Cambodian Sentence Upheld

Rights groups condemn an appeals court ruling against a newspaper director who reported alleged corruption.

HangChakra-court-305.jpg Jailed director Hang Chakra appears at the Appeals Court in Phnom Penh, Aug. 11, 2009.
RFA/Sok Serey

PHNOM PENH—A Cambodian appeals court has upheld the prison sentence of a newspaper editor and publisher jailed for "disinformation" after he ran articles alleging high-level government corruption, and his lawyer is vowing to appeal to the Supreme Court.

Hang Chakra, former director of Khmer Machas Srok, was sentenced to a year in jail on June 26 by the Phnom Penh Municipal Court and was fined 9 million riel (about U.S. $2,250).

He has been held in a cell with 50 other men at Phnom Penh's Prey Sar prison since his conviction. On Aug. 11, a three-judge appellate panel upheld the sentence.

Hang Chakra's lawyer, Choung Chou Ngy, is vowing to appeal to the Cambodian Supreme Court.

“There has been no unrest resulting from this publication—the Appeals Court decision is unfair,” Choung Chou Ngy told reporters here.

Hang Chakra refused during the hearing to identify sources for the article, citing protections under Cambodia’s 1995 Press Law. He was tried under the tougher 1992 UNTAC (United Nations Transitional Authority in Cambodia) Criminal Code.

Prosecutor attorney Suong Chanthan said he was pleased with the ruling.

Ruling denounced

Opposition MPs, human rights groups, and staff from the U.S. Embassy here attended the appellate hearing and denounced the ruling.

“This judgment constitutes a threat to freedom of expression,” Am Sam Ath, chief investigator at the local human rights group LICADHO, said.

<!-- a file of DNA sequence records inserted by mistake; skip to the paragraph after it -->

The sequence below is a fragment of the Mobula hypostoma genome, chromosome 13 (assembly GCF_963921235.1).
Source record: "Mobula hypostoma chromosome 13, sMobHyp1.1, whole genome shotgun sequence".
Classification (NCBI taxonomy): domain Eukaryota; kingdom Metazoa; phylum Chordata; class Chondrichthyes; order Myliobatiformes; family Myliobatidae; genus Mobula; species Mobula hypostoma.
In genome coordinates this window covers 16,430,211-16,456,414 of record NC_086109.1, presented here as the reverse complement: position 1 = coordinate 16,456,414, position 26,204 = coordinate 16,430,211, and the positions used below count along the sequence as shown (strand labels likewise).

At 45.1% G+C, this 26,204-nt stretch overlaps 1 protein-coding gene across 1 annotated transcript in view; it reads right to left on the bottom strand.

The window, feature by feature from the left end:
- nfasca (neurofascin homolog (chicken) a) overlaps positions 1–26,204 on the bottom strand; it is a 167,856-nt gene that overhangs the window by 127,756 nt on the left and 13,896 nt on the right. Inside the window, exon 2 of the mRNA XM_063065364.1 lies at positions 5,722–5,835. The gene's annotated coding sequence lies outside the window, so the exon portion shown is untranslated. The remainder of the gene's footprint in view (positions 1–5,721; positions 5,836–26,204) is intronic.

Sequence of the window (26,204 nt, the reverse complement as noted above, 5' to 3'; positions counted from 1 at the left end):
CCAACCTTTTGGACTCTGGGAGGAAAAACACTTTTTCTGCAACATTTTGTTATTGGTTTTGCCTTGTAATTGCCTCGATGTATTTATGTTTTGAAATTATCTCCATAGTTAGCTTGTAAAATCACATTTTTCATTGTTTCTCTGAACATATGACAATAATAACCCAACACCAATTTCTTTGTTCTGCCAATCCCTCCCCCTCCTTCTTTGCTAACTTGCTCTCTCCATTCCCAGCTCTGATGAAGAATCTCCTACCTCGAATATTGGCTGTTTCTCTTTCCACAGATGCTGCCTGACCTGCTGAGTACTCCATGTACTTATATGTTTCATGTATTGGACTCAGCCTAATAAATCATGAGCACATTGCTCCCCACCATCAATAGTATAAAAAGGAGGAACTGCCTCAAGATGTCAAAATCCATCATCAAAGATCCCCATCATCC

Son Chhay, an MP from the opposition Sam Rainsy Party, also condemned the ruling.

“The court’s judgment shows the ruling party’s stance to condemn those who dare to express opinions critical of the government,” he said.

Sara Colm, country specialist for Human Rights Watch, said the Appeal Court decision was "more than disappointing."

"This is yet another indication that the space for opposition journalists and NGOs and human rights defenders in Cambodia is shrinking," Colm said.

"The fact that this was upheld on appeal will only solidify the control of the ruling party over the press and dissenting voices."

Cambodia’s government has brought several defamation and disinformation lawsuits this year in what rights activists regard as a significant crackdown on freedom of expression.

‘Campaign of harassment’

Human Rights Watch has urged Cambodian Prime Minister Hun Sen’s government to end what it called a “campaign of harassment, threats, and unwarranted legal action aimed at consolidating its rule by silencing the political opposition and peaceful critics.”

The New York-based organization cited “at least nine politically motivated criminal defamation and disinformation cases against journalists, opposition members of parliament, lawyers, and government critics,” including the case against Hang Chakra.

Human Rights Watch also urged Cambodia’s international donors to press the government to stop what it called its heavy-handed harassment of opposition members.

Cambodia's National Assembly meanwhile voted to lift the parliamentary immunity of two of the opposition Sam Rainsy Party's most active members, paving the way to try them on criminal charges of defamation against Hun Sen and 22 military officials, respectively.

All the recent lawsuits were filed under the UNTAC Criminal Code's Articles 62 and 63, laws addressing disinformation and defamation and libel, Human Rights Watch said.

Original reporting by Sok Serey for RFA’s Khmer service. Khmer service director: Sos Kem. Executive producer: Susan Lavery. Translations by Sothea Thai. Edited and produced in English by Sarah Jackson-Han.


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